Imagine your mind is a vast, wide open lake with streams of fresh water running through it. Now imagine that your thoughts are rocks within that lake.
When we get stuck on a thought (rock), typically one that is negative, it is like we cling to that rock (thought) as if we were a limpet.
In order to strive for a more positive mindset, we need to keep swimming and drift towards the rocks that hold brighter meaning for us.
While this may sound like a nice analogy, how do we make it a reality?
The key is open awareness meditation, a technique that encourages you to allow things to come into your awareness (such as sound, thought, or emotion) and allow them to leave again – or ultimately, swim towards and then swim away from.
Wellbeing guru Benjamin Decker explores the practice in his book, Practical Meditation for Beginners: 10 Days to a Happier, Calmer You, where he reveals the average individual thinks between 30,000 to 70,000 thoughts every single day.
That’s a lotta thought and suggest our brains are built to think to help us survive.
Ben explains: “What meditation does for us is begin to change our relationship to the thoughts occurring, especially as we gradually learn to consider them as sensory input rather than facts or events we need to respond to.
“Thoughts provide important information, but they are not fundamentally different from or more important than, say, the taste of pear or hearing a Mozart symphony.”
He continued: “This can be a difficult lesson to learn because thoughts present themselves as reflections of reality.
“In other words, they present themselves as true. But just because you think something doesn’t mean it’s true, or even particularly important.”
Consider you have just sent a text to a friend inviting them out and they don’t reply all day. You begin thinking they don’t like you and are concocting ways to get out of socialising with you. The next day, you receive a reply from your friend saying their family member fell sick. You realise the story you told yourself was not factual.
It is this kind of thought process that Decker challenges so we have a healthy perspective of all the rocks in our lake – not just the one we are clinging to.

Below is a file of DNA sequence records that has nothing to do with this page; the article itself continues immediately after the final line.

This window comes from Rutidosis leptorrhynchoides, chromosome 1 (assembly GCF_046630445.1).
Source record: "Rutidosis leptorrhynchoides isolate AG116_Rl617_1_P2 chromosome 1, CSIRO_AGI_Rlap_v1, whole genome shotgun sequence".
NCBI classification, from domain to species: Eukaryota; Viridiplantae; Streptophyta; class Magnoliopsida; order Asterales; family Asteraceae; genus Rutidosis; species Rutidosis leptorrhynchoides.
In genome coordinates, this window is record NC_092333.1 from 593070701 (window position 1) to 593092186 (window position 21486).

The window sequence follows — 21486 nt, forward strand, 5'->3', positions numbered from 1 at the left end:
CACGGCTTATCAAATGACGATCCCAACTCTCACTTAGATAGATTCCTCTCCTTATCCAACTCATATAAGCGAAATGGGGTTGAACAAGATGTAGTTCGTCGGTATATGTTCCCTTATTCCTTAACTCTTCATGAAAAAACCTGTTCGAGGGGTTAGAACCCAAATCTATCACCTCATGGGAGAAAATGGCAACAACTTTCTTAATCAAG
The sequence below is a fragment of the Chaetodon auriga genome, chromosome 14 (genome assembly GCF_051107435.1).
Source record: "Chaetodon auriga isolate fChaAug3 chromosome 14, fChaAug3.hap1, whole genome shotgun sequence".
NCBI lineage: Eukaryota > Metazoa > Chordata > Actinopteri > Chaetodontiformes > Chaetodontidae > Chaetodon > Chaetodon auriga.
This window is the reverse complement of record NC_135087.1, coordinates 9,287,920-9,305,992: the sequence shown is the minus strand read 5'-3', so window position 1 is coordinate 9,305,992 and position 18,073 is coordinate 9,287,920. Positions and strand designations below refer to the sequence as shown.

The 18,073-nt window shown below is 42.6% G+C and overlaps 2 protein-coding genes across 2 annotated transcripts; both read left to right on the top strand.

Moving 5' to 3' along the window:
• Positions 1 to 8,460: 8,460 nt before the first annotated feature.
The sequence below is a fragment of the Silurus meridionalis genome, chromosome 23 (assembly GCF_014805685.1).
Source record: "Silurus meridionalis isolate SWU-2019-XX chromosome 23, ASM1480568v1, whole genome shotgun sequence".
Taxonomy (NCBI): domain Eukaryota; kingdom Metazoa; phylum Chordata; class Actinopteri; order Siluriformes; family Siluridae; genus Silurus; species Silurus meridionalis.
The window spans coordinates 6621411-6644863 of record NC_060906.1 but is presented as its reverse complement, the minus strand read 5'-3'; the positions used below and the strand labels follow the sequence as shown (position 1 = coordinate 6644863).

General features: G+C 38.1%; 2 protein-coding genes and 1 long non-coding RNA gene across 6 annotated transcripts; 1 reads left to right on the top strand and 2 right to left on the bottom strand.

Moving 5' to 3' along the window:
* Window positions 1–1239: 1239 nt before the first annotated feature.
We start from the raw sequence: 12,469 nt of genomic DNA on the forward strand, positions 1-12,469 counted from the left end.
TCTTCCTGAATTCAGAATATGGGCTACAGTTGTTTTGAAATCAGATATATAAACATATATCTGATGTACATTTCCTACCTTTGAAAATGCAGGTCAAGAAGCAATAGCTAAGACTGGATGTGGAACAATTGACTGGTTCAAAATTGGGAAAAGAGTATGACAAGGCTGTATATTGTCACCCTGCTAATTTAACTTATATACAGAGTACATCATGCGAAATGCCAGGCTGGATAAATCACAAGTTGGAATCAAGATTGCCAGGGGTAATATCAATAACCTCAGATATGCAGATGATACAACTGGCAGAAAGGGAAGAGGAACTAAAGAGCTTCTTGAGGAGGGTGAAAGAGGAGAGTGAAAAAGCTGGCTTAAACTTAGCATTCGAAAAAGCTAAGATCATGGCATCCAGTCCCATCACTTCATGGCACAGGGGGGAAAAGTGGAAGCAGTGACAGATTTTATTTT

Similarly, if you have negative thoughts about your intelligence or success, then mindfulness can teach you that you are more than your own thinking with the goal to recognise you are not your thoughts, you are the thinker of the thoughts.
Decker explained: “Open awareness meditation will make you more aware of the thoughts passing through your mind. By holding an open-focus awareness, you create a larger mental ‘container’ for your thoughts to pass through.
“Gradually, with regular practice, mindfulness will give you the opportunity to more clearly see and experience the many layers of your thinking process.”
He continued: “When we are resistant to something, we have a biological tendency to ‘brace for impact’ which means we withdraw and tighten the muscles in our body.
“When we are open to something, we tend to be more curious and even more willing to embrace the unknown, which leaves the body more at ease.”
By practicing open awareness meditation, Decker says you will notice immediate benefits, not only by boosting emotional intelligence to distance yourself from your thoughts, but also a decrease in depression, reduced stress, and improved sleep.
To jump aboard the Chill Out Express, check out Decker’s instructions below.
- Set your timer for five minutes
- Allow your eyes to gently close
- Feel your breath as your lungs expand and contract
- Notice the sensations along the surface of your skin, feeling the air in the room
- Bring your awareness to the space above your head, noticing any sounds or movement in the space above you
- Move your awareness to the space below you, noticing where your body touches the cushion or floor and notice any subtle vibrations from the floor
- Keeping your body in a restful stillness, bring your awareness to the space in front of you, as far as your senses can reach
- Next, notice any sounds or movement to your right
- Move your awareness to the space behind you, filling the room, even expanding beyond the room to any sounds on the other side of the walls
- Move your awareness to your left
- Envision your awareness as a glow in all directions around you, mentally scanning all directions at once and simply witnessing the moment as it is
- If the mind wanders, bring your awareness back to the breath as it expands and contracts, and expand your awareness in all directions around you from there
Once you’ve completed these steps, you can gently open your eyes and observe any particular thoughts or memories that came to mind or stood out.
Using your newfound inner peace, you can now set an intention for the day, such as, ‘And now I am going to have a positive workday’, safe in the knowledge that any negative thoughts that enter your mind are rocks that you can swim away from.